Onstage, the teams performed their skits, many of which involved men stripping to their underwear and making thrusting motions. The judges joked, or actually they were probably serious, about giving more points to the skits that included copious use of the Red Bull trademark.

J.R. and Adam stood near their boat, watching the duct-tape engineers gyrate in robot costumes, when disaster struck. They turned around and saw someone moving inside the fragile dome of their boat. At first, they thought it was Winston, making last-minute repairs. Then a drunk stranger in a white tank top stuck his head out of an opening to pose for a photo. He stumbled, back and to the side, and brought the whole thing down in a heap. The tourist extracted himself, nice and sweaty.

"You're going to go down the river in this?" he slurred in a European accent.

Jon DeVore (left) and Clint Clawson start the event with a successful landing.
Josh Ritchie/Red Bull Content Pool
Jon DeVore (left) and Clint Clawson start the event with a successful landing.
Hayden Pollack, Jordan Berke, and Sam Risberg, engineering students from FSU, pilot their duct-tape craft.
Todd Roller
Hayden Pollack, Jordan Berke, and Sam Risberg, engineering students from FSU, pilot their duct-tape craft.

"We were," said J.R.

The boat was destroyed. The dome of pipes and tarp, which was supposed to resemble a horizontal Red Bull can, was reduced to a crumpled mess dotted with deflated balloons. Only the air mattress was left.

Crowds gathered on the banks, and Red Bull employees dressed in gondolier attire (striped shirts, flat hats) struggled to keep things moving smoothly. Teams were performing skits, then dragging their boats to the dock and attempting to launch two at a time.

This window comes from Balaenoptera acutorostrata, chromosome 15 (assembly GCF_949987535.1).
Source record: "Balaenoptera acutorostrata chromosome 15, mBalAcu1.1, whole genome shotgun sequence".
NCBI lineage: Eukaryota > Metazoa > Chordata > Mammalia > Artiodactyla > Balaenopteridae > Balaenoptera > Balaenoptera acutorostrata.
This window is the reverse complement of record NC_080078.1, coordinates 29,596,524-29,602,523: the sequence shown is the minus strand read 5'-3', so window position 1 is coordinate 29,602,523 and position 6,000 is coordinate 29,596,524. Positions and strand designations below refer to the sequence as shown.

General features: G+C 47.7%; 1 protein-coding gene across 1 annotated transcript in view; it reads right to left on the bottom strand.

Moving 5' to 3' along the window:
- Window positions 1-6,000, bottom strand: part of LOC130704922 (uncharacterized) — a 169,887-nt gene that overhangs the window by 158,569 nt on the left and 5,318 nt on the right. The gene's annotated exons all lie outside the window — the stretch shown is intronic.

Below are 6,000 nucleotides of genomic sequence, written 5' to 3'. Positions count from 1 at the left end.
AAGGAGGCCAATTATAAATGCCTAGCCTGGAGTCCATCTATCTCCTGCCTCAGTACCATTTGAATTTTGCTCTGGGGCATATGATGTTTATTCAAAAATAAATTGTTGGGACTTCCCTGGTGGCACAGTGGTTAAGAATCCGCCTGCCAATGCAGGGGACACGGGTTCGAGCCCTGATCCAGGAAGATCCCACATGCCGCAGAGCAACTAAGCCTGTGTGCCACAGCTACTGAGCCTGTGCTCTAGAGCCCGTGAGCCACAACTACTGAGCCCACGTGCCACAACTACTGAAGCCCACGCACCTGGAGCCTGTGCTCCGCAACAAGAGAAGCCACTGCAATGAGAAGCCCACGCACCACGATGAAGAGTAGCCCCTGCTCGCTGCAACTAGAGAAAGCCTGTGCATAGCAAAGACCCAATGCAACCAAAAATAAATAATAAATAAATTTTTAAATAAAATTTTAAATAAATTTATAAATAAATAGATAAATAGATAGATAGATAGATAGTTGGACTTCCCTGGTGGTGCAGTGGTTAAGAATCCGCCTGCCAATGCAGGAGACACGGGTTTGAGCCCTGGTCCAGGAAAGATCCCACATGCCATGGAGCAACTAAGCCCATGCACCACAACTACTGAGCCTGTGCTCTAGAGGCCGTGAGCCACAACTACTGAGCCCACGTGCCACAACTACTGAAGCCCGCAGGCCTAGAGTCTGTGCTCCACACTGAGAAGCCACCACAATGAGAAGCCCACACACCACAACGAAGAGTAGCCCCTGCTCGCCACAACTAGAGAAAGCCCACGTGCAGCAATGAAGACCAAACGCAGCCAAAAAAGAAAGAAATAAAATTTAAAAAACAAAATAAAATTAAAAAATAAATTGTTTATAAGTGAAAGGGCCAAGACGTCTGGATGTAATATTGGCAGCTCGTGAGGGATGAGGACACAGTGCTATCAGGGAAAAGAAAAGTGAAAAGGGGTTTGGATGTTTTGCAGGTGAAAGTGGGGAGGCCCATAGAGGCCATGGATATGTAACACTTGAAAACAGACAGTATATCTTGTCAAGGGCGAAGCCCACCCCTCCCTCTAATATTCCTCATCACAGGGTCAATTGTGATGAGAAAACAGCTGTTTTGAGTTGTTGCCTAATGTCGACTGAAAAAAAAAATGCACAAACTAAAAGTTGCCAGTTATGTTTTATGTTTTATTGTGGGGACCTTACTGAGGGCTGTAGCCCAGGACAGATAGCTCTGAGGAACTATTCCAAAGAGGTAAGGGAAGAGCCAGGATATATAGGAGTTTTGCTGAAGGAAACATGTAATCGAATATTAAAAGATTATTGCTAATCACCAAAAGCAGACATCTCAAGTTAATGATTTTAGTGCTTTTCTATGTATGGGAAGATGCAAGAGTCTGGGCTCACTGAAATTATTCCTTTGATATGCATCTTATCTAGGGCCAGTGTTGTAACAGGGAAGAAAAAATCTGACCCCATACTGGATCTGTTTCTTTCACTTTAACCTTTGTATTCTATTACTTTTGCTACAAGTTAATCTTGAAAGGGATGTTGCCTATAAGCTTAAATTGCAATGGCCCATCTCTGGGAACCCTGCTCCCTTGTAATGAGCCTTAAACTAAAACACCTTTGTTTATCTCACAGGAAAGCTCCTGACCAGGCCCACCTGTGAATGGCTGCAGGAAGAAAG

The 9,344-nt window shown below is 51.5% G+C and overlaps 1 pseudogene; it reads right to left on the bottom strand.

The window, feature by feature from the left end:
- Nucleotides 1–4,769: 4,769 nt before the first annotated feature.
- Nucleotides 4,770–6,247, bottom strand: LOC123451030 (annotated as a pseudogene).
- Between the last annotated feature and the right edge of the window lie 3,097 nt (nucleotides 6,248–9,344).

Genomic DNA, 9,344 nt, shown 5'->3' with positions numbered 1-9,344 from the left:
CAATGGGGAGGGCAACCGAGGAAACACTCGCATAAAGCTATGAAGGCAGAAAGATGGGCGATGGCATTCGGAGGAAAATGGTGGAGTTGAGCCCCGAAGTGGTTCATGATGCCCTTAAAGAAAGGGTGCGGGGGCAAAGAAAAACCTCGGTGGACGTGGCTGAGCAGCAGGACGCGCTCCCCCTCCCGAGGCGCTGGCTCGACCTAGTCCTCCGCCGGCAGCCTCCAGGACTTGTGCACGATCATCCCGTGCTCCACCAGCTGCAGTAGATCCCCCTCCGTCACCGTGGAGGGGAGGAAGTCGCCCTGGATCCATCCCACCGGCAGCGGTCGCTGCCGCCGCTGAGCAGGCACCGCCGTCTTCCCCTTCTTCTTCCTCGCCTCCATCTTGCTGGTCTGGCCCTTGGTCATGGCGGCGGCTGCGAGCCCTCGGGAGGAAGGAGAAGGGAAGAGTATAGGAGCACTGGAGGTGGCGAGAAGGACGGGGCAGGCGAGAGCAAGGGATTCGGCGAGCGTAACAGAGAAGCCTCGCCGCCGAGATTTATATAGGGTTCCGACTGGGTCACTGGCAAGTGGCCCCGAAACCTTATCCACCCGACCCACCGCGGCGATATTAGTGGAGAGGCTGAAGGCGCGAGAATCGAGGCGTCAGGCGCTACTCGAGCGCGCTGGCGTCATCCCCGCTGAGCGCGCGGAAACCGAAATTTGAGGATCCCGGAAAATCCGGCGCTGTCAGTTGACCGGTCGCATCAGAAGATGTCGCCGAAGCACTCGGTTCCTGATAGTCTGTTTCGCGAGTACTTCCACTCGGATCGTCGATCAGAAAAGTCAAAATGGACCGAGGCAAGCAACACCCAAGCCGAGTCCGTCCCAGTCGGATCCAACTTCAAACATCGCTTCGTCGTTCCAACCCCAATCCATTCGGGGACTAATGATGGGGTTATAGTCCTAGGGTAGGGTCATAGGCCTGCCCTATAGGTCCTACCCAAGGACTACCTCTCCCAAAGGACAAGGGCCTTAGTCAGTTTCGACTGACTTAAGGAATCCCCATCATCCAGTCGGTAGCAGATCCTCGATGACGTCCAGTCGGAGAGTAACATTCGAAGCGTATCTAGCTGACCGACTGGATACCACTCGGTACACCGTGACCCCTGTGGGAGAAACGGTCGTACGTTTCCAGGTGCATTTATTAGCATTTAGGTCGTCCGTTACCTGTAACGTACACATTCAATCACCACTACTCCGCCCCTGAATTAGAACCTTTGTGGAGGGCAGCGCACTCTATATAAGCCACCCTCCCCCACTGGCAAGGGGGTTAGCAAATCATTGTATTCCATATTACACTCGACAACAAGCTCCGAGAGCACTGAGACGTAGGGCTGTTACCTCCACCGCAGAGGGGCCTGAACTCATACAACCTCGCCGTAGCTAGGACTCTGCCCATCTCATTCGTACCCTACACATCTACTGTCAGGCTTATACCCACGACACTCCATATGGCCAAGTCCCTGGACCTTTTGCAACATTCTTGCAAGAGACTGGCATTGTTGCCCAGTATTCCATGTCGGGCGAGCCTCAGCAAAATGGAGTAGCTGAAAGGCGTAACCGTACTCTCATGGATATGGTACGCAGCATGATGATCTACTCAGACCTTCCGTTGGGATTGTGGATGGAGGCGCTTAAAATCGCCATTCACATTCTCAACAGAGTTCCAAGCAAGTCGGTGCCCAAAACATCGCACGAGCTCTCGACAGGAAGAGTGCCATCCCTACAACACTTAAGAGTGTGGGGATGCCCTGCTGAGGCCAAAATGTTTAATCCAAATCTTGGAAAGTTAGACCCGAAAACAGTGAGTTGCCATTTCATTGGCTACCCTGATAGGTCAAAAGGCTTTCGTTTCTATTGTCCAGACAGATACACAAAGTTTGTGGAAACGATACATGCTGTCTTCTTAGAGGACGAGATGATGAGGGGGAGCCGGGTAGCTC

The "Hawaiian Tango Boys," a group of men from Fort Lauderdale, did a hula in grass skirts in front of the crowds and judges, but when they got to the water, their boat was stuck in line, and they had to wait. Some spectators were running back and forth from the stage to the river, and others didn't seem to care what was going on. The sun was hot. The show came to a halt when the bridge opened for a passing yacht. "If we can just get a good rhythm going," one worker said to another through the walkie-talkie on his shoulder. Eventually somebody decided to change the routine: They would finish all the remaining skits, then launch.

Vessels filled the water: Jet Skis for videography, a boat-salvage tug, a police boat, several smaller craft. Finally, amid the smell of barbecued meat and suntan lotion, J.R., Kyle, and Winston toted a lone air mattress, stripped of its boat-like components, to the water's edge. Forlornly, it agreed to float. It was a humble solution even in this festival of half-assedness.

The MC who was narrating the launches laughed at them. "I'll bet anyone $20 that that thing is going to sink," he said.

"Hey, I have $20," said Errington, who was sitting on the dock with the other judges. The bet was on.

The truth is in the crash.

The Gilligan's Island girls floated for ten seconds; then their raft listed and heaved underneath them, and they splashed into the water. "Let's swim it!" shouted Amanda, and they did.